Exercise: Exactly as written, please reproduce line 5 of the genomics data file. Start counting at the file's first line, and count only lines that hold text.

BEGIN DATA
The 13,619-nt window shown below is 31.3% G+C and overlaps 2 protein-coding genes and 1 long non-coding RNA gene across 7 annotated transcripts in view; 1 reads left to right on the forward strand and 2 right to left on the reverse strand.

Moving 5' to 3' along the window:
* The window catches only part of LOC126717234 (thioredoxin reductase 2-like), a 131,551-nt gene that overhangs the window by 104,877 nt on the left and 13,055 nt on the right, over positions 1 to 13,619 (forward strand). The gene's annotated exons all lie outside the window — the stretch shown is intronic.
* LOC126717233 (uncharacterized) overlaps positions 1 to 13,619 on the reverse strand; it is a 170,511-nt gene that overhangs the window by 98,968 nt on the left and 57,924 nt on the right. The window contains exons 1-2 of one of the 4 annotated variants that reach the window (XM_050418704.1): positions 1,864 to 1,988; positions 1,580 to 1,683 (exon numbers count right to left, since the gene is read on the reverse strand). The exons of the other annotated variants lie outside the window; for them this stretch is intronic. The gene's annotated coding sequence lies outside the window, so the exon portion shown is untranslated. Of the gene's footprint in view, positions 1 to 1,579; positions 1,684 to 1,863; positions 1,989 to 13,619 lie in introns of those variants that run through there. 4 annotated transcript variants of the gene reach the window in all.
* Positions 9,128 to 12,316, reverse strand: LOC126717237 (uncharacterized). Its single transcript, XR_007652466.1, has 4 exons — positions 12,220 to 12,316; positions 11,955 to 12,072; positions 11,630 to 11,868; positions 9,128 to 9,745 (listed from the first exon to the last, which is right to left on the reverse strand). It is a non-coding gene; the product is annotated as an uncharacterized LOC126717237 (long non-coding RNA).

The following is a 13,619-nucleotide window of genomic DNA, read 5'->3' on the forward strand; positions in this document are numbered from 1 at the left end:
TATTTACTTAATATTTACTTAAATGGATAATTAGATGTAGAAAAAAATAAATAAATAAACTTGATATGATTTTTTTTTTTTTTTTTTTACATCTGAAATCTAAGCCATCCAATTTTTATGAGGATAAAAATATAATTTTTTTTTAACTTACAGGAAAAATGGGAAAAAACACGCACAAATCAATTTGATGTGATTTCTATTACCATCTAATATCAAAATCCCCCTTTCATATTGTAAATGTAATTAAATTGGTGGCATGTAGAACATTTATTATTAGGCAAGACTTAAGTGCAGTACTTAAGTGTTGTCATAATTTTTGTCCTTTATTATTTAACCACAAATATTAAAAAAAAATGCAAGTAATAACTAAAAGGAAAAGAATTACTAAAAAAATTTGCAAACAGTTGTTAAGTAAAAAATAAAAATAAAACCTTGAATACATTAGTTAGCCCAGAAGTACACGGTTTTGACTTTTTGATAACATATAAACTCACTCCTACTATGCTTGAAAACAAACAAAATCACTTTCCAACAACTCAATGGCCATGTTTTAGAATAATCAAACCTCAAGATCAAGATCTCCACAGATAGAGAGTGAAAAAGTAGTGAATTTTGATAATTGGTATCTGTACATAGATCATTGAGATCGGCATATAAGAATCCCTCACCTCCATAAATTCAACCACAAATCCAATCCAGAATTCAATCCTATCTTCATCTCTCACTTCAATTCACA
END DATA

* Positions 9,128 to 12,316, reverse strand: LOC126717237 (uncharacterized). Its single transcript, XR_007652466.1, has 4 exons — positions 12,220 to 12,316; positions 11,955 to 12,072; positions 11,630 to 11,868; positions 9,128 to 9,745 (listed from the first exon to the last, which is right to left on the reverse strand). It is a non-coding gene; the product is annotated as an uncharacterized LOC126717237 (long non-coding RNA).